Author(s): Klesges RC, Stein RJ, Eck LH, Isbell TR, Klesges LM
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Abstract This investigation evaluated the impact of parental influences on children's food selections and the impact of childhood obesity on these food choices. Subjects were 53 young children of various weight status. Foods ranging widely in nutritional values were offered to each child for lunch. The children were again offered foods but were told that their mothers would be monitoring their selections. Finally, mothers were allowed to modify their children's last food choices. Results indicated that parental influences have a marked effect on food selection; both the threat of parental monitoring and actual parental monitoring lowered the number of nonnutritious foods chosen and total caloric content of the meal. The obesity status of the mothers and children had no impact on these results. The implication of these results for future intervention efforts are discussed.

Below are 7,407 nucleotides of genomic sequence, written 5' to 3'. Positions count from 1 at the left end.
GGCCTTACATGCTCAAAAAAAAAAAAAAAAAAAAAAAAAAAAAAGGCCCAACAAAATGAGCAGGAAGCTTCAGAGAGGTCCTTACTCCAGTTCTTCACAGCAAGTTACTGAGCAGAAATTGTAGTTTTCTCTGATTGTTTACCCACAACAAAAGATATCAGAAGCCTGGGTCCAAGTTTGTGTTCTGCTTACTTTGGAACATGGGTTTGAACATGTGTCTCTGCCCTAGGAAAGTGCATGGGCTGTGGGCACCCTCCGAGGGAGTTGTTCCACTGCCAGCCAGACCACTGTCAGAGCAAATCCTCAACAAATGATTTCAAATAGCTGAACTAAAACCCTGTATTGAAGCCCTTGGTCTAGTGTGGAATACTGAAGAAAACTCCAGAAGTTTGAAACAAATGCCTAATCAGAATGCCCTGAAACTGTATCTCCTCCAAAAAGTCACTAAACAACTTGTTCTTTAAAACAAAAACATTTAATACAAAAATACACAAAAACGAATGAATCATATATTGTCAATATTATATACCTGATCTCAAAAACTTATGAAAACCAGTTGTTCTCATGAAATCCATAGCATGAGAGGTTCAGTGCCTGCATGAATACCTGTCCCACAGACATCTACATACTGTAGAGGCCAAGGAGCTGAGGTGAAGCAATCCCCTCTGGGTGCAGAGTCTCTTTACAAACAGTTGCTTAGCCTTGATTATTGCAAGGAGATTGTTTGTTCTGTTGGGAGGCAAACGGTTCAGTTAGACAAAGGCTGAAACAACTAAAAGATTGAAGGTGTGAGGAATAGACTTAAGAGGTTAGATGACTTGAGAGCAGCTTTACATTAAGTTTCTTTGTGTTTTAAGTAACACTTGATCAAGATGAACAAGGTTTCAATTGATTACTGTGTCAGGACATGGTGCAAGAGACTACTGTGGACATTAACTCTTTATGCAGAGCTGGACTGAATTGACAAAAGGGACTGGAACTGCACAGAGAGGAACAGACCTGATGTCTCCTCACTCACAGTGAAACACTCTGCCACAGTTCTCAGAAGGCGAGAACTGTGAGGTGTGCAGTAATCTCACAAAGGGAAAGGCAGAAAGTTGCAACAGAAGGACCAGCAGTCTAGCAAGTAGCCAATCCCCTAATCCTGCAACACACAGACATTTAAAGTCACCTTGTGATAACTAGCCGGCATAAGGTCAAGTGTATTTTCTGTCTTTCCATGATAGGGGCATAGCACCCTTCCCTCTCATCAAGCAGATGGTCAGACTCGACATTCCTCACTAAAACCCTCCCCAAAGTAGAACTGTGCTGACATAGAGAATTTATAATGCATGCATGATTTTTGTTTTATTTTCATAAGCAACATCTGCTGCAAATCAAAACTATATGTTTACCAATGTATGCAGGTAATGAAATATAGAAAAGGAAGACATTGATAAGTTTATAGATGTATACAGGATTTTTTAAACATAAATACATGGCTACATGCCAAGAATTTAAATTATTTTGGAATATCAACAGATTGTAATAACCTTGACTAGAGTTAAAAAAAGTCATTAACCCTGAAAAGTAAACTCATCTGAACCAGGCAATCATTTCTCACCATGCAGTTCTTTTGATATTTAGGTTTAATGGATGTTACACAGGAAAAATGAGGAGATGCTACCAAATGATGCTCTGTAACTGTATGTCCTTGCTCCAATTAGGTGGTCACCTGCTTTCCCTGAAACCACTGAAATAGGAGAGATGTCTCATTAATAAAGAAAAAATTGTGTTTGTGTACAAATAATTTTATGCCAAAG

This article was published in Am J Clin Nutr
and referenced in Journal of Obesity & Weight Loss Therapy